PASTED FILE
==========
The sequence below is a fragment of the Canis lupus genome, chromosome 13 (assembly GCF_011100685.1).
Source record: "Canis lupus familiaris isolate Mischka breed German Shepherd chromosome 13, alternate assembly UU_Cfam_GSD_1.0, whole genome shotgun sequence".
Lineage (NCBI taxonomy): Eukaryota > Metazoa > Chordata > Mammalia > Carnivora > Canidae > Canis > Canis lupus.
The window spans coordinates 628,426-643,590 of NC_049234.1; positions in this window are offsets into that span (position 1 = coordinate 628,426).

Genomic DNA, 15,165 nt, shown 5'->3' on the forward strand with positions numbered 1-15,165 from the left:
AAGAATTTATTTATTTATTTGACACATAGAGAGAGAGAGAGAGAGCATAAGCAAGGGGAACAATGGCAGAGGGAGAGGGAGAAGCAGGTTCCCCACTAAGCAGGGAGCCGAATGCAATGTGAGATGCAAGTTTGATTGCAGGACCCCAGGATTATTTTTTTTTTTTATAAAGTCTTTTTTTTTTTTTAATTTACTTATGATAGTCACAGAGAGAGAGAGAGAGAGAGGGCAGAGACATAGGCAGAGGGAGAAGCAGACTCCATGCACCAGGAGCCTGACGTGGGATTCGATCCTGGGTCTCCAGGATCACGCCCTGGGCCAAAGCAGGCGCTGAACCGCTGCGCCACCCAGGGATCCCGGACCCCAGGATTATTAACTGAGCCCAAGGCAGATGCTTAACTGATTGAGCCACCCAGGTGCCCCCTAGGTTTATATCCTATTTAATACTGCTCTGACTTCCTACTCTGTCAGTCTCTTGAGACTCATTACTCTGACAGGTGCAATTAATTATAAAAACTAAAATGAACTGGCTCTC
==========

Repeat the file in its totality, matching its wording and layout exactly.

The sequence below is a fragment of the Canis lupus genome, chromosome 13 (assembly GCF_011100685.1).
Source record: "Canis lupus familiaris isolate Mischka breed German Shepherd chromosome 13, alternate assembly UU_Cfam_GSD_1.0, whole genome shotgun sequence".
Lineage (NCBI taxonomy): Eukaryota > Metazoa > Chordata > Mammalia > Carnivora > Canidae > Canis > Canis lupus.
The window spans coordinates 628,426-643,590 of NC_049234.1; positions in this window are offsets into that span (position 1 = coordinate 628,426).

Genomic DNA, 15,165 nt, shown 5'->3' on the forward strand with positions numbered 1-15,165 from the left:
AAGAATTTATTTATTTATTTGACACATAGAGAGAGAGAGAGAGAGCATAAGCAAGGGGAACAATGGCAGAGGGAGAGGGAGAAGCAGGTTCCCCACTAAGCAGGGAGCCGAATGCAATGTGAGATGCAAGTTTGATTGCAGGACCCCAGGATTATTTTTTTTTTTTATAAAGTCTTTTTTTTTTTTTAATTTACTTATGATAGTCACAGAGAGAGAGAGAGAGAGAGGGCAGAGACATAGGCAGAGGGAGAAGCAGACTCCATGCACCAGGAGCCTGACGTGGGATTCGATCCTGGGTCTCCAGGATCACGCCCTGGGCCAAAGCAGGCGCTGAACCGCTGCGCCACCCAGGGATCCCGGACCCCAGGATTATTAACTGAGCCCAAGGCAGATGCTTAACTGATTGAGCCACCCAGGTGCCCCCTAGGTTTATATCCTATTTAATACTGCTCTGACTTCCTACTCTGTCAGTCTCTTGAGACTCATTACTCTGACAGGTGCAATTAATTATAAAAACTAAAATGAACTGGCTCTC